Viral ads that smell as good as this guy

Humour has become the most powerful marketing tool in social media. How to do it right is debatable.

Someone you know — your spouse, co-worker, mom — has likely e-mailed you a supposedly funny online advertising campaign with a note saying, “Hey, take a look at this.” People like to repeat good jokes. Consider Old Spice’s “The Man Your Man Could Smell Like” campaign. Released online in February, the 30-second spot features a handsome, towel-clad man addressing his female viewers. “Hello ladies,” he says. “Look at your man. Now back to me. … Sadly, he isn’t me. But if he stopped using lady-scented body wash and switched to Old Spice, he could smell like he’s me.”

This sly clip has been watched more than 7.8 million times online, thanks in large part to smitten viewers sharing it with their friends, spreading Old Spice’s brand message in the process. In the ever-expanding world of social media, humour is proving perhaps the most powerful tool for cutting through the Internet clutter. “Everybody on the web has the ability to quickly and easily share content with others,” Dennis Hurley, a creative strategist with Tribal DDB, a digital marketing agency, wrote in a recent company discussion paper. “Humour puts your brand in the best position to benefit from that connectivity. If you make your users laugh, your relationship with them will benefit and they will probably pass your creative on to friends.”

Of course, humour in advertising has always offered an incentive — a bit of pleasure in exchange for the audience’s precious time. But with social media, it provides an additional payoff — by giving audiences funny material to forward and, in some cases, manipulate, they get to be funny by association. “The consumer who passes it along gets to share the creative halo,” says Ed Lee, the Toronto-based director of social media for DDB Canada.

With a good comic hook, not only can you instantly enliven a brand’s image, you can earn consumers’ forgiveness for intruding on their little personal piece of the Internet, beit their Facebook page or Twitter feed. When it’s executed well, like the Old Spice campaign, “you can’t get that kind of viewership on TV in one place for your target market,” says Terry O’Reilly, co-author of The Age of Persuasion.

The difficulty is, the special alchemy that makes some campaigns funny and others duds is hard to define. A recent survey by Millward Brown, a research agency, found only one in six online ads was viewed more than 5,000 times a week in the U.S.

Advertisers’ comedic online offerings currently range from the sophomoric (Axe body wash produced a double-entendre laden faux infomercial called “Clean Your Balls”) to the surreal (an online campaign for Norton security software used Dokken, a heavy metal band, to represent a computer virus, and a switchblade-wielding chicken to represent a Norton-protected hard drive). Some Internet campaigns are extensions of advertisements from other media. PlayStation’s fictional “Vice-president of Everything,” for example, who answers questions in the company’s TV ads, also has his own Twitter feed. “I’m sure the devil’s not a great guy or anything but naming something as gross as deviled eggs after him still ain’t right,” reads one post.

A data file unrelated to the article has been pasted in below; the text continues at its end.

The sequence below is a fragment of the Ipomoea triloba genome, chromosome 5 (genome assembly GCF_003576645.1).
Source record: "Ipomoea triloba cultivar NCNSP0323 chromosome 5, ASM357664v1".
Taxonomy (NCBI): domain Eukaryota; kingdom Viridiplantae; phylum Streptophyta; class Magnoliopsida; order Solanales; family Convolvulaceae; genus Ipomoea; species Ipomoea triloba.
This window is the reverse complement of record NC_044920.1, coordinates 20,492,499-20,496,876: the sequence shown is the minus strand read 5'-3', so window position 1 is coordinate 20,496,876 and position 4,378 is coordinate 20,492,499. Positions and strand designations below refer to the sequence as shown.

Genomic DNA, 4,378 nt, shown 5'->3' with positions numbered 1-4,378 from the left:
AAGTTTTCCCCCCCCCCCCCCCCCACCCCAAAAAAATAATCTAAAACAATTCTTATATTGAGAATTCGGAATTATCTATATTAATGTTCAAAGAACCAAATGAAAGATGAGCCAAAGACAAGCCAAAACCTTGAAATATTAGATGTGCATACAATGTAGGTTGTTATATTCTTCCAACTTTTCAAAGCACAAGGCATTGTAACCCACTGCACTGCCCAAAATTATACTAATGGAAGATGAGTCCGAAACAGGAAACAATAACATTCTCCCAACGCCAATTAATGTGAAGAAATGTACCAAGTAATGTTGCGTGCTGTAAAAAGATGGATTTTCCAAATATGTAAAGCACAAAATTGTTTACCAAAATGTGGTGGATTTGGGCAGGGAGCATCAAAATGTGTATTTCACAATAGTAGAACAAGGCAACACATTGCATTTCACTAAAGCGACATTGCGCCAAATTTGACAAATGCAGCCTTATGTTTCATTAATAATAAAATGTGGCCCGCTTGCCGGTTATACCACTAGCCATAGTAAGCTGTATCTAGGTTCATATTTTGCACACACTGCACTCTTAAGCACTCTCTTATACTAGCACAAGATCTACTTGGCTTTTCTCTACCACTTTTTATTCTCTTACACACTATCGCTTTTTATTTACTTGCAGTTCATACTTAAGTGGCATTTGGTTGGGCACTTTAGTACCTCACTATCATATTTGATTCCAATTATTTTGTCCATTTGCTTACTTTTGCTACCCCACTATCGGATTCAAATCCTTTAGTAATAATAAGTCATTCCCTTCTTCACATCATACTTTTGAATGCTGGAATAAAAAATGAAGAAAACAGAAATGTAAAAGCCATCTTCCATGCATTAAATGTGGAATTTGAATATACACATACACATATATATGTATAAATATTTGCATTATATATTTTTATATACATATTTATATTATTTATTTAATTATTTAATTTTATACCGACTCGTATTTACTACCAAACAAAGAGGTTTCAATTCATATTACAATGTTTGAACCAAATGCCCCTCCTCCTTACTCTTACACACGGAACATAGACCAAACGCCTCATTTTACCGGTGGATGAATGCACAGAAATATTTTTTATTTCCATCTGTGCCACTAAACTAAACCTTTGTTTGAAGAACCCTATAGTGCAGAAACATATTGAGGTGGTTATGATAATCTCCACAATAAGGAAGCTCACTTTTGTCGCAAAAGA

Other advertisers have built elaborate campaigns solely for the Internet. Volkswagen produced an online video where they transformed a subway staircase into a giant piano and then secretly filmed commuter’s reactions. A second clip featured a garbage can that produced sound effects when it was fed. Both directed viewers to a website promoting the company’s new environmental features.

Wry, whimsical humour has been central to the Volkswagen brand for generations. Indeed, Doyle Dane Bernbach, the ad firm that evolved into DDB, produced a series of legendary ads for the car company more than 50 years ago that introduced humour to the previouslystodgy advertising industry. But experts warn that brands cannot rely on comedy to sell themselves online. Motrin was soundly rebuked two years ago after producing an online ad noting that while wearing a baby sling makes mothers look “more official,” it can also cause neck and back pain. New mothers felt the campaign was laughing at them, not with them, and they let the company know. “You have to be really careful with humour. There are way more pitfalls than with some other approaches,” says Lee. “You need to find a relevant voice for the brand.”

And even if an advertiser finds the right comedic voice, it will not automatically translate into a viral success. “You can’t control that,” says O’Reilly. “You put it out there and you hope that it gets picked up virally. That’s every marketer’s wish.”